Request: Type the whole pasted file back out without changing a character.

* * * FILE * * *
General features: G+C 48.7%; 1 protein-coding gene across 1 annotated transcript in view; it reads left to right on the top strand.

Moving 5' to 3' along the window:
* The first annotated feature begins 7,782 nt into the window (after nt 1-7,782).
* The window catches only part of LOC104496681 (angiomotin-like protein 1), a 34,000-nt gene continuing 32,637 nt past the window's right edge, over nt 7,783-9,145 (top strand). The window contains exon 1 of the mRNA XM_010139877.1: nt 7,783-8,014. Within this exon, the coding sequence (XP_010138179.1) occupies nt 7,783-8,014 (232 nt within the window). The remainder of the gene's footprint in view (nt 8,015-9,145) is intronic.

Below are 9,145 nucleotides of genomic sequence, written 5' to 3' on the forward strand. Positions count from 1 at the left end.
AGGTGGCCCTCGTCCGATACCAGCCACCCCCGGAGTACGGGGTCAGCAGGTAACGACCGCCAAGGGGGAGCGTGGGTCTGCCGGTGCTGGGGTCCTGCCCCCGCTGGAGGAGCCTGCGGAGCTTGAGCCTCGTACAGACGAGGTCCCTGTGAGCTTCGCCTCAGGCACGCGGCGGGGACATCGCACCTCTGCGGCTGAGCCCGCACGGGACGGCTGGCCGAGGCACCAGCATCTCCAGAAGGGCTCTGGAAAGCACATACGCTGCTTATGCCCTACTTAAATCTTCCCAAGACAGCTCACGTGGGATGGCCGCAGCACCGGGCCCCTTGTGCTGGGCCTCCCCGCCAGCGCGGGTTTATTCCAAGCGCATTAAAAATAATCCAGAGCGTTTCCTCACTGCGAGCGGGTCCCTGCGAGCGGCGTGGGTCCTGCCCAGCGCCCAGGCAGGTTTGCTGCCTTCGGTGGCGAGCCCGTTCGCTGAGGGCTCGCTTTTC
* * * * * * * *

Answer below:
General features: G+C 48.7%; 1 protein-coding gene across 1 annotated transcript in view; it reads left to right on the top strand.

Moving 5' to 3' along the window:
* The first annotated feature begins 7,782 nt into the window (after nt 1-7,782).
* The window catches only part of LOC104496681 (angiomotin-like protein 1), a 34,000-nt gene continuing 32,637 nt past the window's right edge, over nt 7,783-9,145 (top strand). The window contains exon 1 of the mRNA XM_010139877.1: nt 7,783-8,014. Within this exon, the coding sequence (XP_010138179.1) occupies nt 7,783-8,014 (232 nt within the window). The remainder of the gene's footprint in view (nt 8,015-9,145) is intronic.

Below are 9,145 nucleotides of genomic sequence, written 5' to 3' on the forward strand. Positions count from 1 at the left end.
AGGTGGCCCTCGTCCGATACCAGCCACCCCCGGAGTACGGGGTCAGCAGGTAACGACCGCCAAGGGGGAGCGTGGGTCTGCCGGTGCTGGGGTCCTGCCCCCGCTGGAGGAGCCTGCGGAGCTTGAGCCTCGTACAGACGAGGTCCCTGTGAGCTTCGCCTCAGGCACGCGGCGGGGACATCGCACCTCTGCGGCTGAGCCCGCACGGGACGGCTGGCCGAGGCACCAGCATCTCCAGAAGGGCTCTGGAAAGCACATACGCTGCTTATGCCCTACTTAAATCTTCCCAAGACAGCTCACGTGGGATGGCCGCAGCACCGGGCCCCTTGTGCTGGGCCTCCCCGCCAGCGCGGGTTTATTCCAAGCGCATTAAAAATAATCCAGAGCGTTTCCTCACTGCGAGCGGGTCCCTGCGAGCGGCGTGGGTCCTGCCCAGCGCCCAGGCAGGTTTGCTGCCTTCGGTGGCGAGCCCGTTCGCTGAGGGCTCGCTTTTC